Dr. Richard Isay died of cancer on Thursday, according to the New York Times. He was 77. During his life, he affected a dramatic and lovely transformation: from a young, frightened, and closeted psychiatrist and psychologist; to a distinguished professional, married man, and father playing at heterosexuality; to an outspoken LGBT advocate and fierce proponent of equality in his change-resistant field.
Dr. Isay entered psychology when homosexuality was considered as a disorder, and that's how he treated his own orientation. He pursued therapy, was pronounced cured, and persisted with what his wife, Jane, would later call "half a marriage" for many years.
He came out to Jane in 1980, though the couple wouldn't dissolve their union for another nine years. (They told each other they stayed together "for the children.") Dr. Isay came out to his colleagues, too, which proved risky: Although the American Psychiatric Association had declassified homosexuality as an illness in 1973, American psychoanalysts still tended to view gayness as a psychic deformity. From the Times:
... Not only did some of his heterosexual colleagues attack his ideas, but they also stopped referring patients to him and suggested that he might need more therapy himself.
... In 1992, backed by the American Civil Liberties Union, [Dr. Isay] threatened a lawsuit to force the association to promise not to discriminate against gay people. The group relented, issuing position statements that it would not discriminate in training, hiring or promoting analysts. It also formed committees to educate member institutions on its changed policies. Even so, some members still regarded homosexuality as something that therapy could change. But in 1997, the group became the first national mental health organization to support gay marriage.
The last people to whom Dr. Isay came out were his children, who he didn't tell about his orientation until he was preparing to separate from his wife and move in with his long-time lover, the artist Gordon Hassell. Having tended to that very personal business, in 1989 Dr. Isay became a fully public advocate, publishing Being Homosexual: Gay Men and Their Development, a book which challenged the entrenched homophobia in the psychoanalytic community. Later, Dr. Isay pub wrote Becoming Gay, about the dangers of the closet, and Commitment and Healing, a scholarly argument for romantic love. At the time of his death, Dr. Isay was a professor of psychiatry at Weill Cornell Medical College, and a faculty member at the Colombia University Center for Psychoanalytic Training and Research.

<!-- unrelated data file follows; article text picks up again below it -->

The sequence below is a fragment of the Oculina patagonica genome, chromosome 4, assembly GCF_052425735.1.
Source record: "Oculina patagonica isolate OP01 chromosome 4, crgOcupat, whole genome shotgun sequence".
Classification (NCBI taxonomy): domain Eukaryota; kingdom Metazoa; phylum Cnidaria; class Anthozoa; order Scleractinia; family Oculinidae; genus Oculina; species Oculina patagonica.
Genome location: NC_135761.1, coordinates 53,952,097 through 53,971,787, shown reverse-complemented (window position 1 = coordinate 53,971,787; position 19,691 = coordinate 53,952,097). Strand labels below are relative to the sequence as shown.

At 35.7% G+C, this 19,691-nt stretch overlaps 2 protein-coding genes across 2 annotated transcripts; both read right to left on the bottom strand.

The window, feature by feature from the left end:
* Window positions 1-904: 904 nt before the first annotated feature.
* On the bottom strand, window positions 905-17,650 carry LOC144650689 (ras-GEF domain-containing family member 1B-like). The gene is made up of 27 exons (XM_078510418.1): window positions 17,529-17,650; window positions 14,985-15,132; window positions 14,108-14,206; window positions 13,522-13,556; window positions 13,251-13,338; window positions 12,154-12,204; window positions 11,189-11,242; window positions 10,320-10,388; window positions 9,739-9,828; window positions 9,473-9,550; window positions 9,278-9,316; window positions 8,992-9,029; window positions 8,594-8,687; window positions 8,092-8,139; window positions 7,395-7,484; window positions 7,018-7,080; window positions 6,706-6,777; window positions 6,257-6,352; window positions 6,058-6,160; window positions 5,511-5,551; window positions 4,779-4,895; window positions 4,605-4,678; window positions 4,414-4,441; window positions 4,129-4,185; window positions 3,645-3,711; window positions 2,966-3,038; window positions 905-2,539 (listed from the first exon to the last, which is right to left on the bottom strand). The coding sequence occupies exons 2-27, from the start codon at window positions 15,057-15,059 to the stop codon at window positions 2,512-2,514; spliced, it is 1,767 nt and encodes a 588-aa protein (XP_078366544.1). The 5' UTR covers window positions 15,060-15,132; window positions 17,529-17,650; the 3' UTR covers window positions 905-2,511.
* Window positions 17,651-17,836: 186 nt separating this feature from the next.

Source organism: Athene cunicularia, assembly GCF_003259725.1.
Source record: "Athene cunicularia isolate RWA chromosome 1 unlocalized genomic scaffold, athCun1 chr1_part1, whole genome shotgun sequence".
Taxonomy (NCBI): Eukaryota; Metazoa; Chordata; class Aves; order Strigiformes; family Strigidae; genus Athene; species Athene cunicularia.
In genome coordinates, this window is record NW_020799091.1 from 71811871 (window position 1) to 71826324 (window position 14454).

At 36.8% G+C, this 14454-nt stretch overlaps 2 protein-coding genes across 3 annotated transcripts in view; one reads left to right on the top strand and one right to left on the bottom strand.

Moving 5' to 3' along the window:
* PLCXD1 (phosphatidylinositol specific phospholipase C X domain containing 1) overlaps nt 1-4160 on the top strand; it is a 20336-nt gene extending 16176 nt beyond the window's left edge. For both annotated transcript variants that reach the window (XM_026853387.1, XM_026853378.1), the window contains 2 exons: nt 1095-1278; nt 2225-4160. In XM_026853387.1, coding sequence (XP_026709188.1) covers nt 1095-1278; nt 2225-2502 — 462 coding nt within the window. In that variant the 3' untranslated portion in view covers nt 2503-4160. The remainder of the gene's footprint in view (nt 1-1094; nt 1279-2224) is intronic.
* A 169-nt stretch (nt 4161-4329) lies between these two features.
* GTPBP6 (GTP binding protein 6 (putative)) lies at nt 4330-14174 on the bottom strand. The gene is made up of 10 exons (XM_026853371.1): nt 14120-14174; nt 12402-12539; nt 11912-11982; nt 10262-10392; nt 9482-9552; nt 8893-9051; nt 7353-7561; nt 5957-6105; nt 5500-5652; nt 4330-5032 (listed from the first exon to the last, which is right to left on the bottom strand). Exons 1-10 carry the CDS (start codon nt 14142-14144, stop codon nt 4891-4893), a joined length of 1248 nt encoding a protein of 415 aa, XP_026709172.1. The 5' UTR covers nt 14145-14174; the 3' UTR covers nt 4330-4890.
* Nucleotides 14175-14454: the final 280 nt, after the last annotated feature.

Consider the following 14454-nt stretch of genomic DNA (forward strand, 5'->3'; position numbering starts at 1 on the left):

Last year, Dr. Isay's ex-wife published an essay in the Times, in which she recalled the night in 1980 when her husband told her he was gay:
When he came in, his face was grave. He sat down on the bed and said, “I have something I need to tell you.” He took a deep breath. “I’m homosexual.” At that moment I saw my future collapse before my eyes. I got the chills and ran to take a hot bath. It gave me time to think and warmed me, but not for long. We spent the night talking and lamenting. On the plane home, we held each other and sobbed and planned. By the time we landed, we had decided to keep his sexual orientation a secret and stay married for the sake of the children.
Those children are now grown. Last summer in Manhattan, Dr. Isay married Gordon Hassell in one of their living rooms. His grandkids served as flower girl and ring bearer.
A new study performed by social scientists at San Francisco State University has confirmed something that, had you thought about it for a second, you'd probably have assumed anyway. Turns out, gay dads get just as exhausted as heterosexual parents, and like heterosexual ones, often don't have time or energy for intimacy. From the US News and World Report:
"When gay couples become parents, they become very focused on the kids, they are tired, there is less time for communication and less desire for sex," Colleen Hoff, a professor of sexuality studies at San Francisco State University, said in a university news release. "They go through a lot of the same changes as heterosexual couples who have kids."
... "We found that gay fathers have less time for sex and less emphasis on sexuality, which could mean they are at less risk for HIV," Hoff said. "Many fathers said they feel a sense of responsibility toward their children which motivates them to avoid risky sexual behavior."
The 48 fathers surveyed for the study have reportedly accepted the changes in their sex lives with equanimity.
The study does contain some data that's likely to delight the anti-gay blogosphere. Turns out, gay men with children tend to adhere to the same relational rules'n'regs they followed before having children. That is, if they were monogomous, they tend to remain monogamous, and if they weren't monogamous, they still aren't. From the study's abstract, at the Journal of Couples and Family Psychology:
... couples reported negotiating agreements regarding sex with outside partners that closely resemble those documented in studies of gay couples who are not parents. Men reported that parenthood typically decreased their opportunities to engage in sex with outside partners, but also posed barriers to talking about these behaviors with their partners and health-care providers ...
In the US News and World Report, Dr. Hoff explains that the most significant such "barrier" is the stigma associated with being non-monagamous while raising children.